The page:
Killer Imports: Ip Man

Killer Imports is a regular feature on Film Junk where we explore foreign-language films from around the world that haven’t yet had their chance to shine.

Ip Man is a martial arts movie based on a real person. Previously, I had only known Ip Man as Bruce Lee’s Wing Chun instructor. I had not known how renowned a figure he is in China. I don’t even really know how much of the movie is factual. One only has to view Dragon: The Bruce Lee Story to see how filmmakers can distort the events in someone’s life.

Wing Chun is a martial art that has not been given much exposure in Western films even though Bruce Lee was a practitioner who extended some of the concepts for his own martial art. I must admit that my limited knowledge is based on having my brother demonstrate the techniques on me. The techniques are so unusual that if you were to implement them in a one-on-one bar fight, I’m sure you could pummel any bar patron not familiar with the techniques.

There are two aspects of Wing Chun that have always intrigued me. One is the training method of “sticky hands” where opponents stand facing each other about a yard apart with arms bent forward and wrists touching the opponent’s wrists. With an economy of movement, the opponents try hitting each other with face and body blows while maintaining arm contact and using pushing, yielding and redirection. Grabbing and elbow striking are allowed with the opponents returning to the original position after a strike. Now don’t take my description as being official because I’m not a licensed Wing Chun instructor. The other aspect is the “straight blast” or “chain punching” technique that involves wind-milling your fists in front of you. Anyway, both of these aspects are displayed to great effect in Ip Man.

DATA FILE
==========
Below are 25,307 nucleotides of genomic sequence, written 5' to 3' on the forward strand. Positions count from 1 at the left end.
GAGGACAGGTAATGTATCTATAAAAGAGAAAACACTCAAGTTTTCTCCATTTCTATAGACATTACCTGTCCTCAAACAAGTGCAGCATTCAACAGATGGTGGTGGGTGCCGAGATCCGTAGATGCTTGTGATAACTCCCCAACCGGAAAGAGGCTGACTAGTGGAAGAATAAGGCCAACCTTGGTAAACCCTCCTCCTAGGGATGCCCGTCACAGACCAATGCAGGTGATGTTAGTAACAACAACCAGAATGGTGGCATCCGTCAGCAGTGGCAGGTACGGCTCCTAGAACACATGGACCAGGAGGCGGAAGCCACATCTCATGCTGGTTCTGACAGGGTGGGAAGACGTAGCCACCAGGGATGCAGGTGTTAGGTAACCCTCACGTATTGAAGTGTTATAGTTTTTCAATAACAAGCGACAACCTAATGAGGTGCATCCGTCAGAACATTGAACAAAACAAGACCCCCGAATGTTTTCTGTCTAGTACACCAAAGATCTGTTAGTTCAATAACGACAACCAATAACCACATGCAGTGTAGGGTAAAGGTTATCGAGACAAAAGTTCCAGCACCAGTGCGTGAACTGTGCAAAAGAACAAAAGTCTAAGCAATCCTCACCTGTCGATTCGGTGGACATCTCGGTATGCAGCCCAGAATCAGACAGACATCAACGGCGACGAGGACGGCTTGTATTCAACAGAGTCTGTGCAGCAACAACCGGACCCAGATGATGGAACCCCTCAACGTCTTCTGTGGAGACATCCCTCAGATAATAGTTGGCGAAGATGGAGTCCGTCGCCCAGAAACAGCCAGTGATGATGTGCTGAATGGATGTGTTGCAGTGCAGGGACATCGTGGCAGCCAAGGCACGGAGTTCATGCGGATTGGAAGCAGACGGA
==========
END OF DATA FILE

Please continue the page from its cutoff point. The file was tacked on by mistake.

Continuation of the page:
The martial arts actor playing Ip Man is none other than Donnie Yen who coincidentally starred in Painted Skin, which I reviewed two weeks ago. In that review, I mentioned how I had gotten bored of Donnie Yen’s fighting style. Well, Donnie Yen hasn’t used Wing Chun in any other film I’ve seen of his, so I have to say that Donnie Yen’s fighting skill in this movie is mesmerizing to watch. For the record, there is some wire-work in Ip Man, so the fighting isn’t all realistic

Much praise should probably go to the action director Sammo Hung. If you don’t already know, he’s a legendary actor and director in martial arts films. He had his own American series, Martial Law, some years ago. In Enter the Dragon, he was Bruce Lee’s somewhat fat opponent at the beginning of the film. (As a side observation, it has always bugged me that Bruce Lee’s opponents in Enter the Dragon didn’t seem like much of a challenge. Sammo is unusually skilled for a fat guy, but he didn’t seem formidable in Enter the Dragon. Lee’s other opponents were a slow American, a bunch of scrawny minions, and an elderly Chinese guy. On the other hand, it’s now a cliché that the climax of a martial arts film involves the hero fighting a formidable opponent. Actually, Bruce Lee’s Return of the Dragon followed this formula with Chuck Norris as the ultimate baddie Lee fights at the end. But even having some Karate championships under his belt, Chuck still seemed flabby and not worthy of Bruce Lee in my opinion.)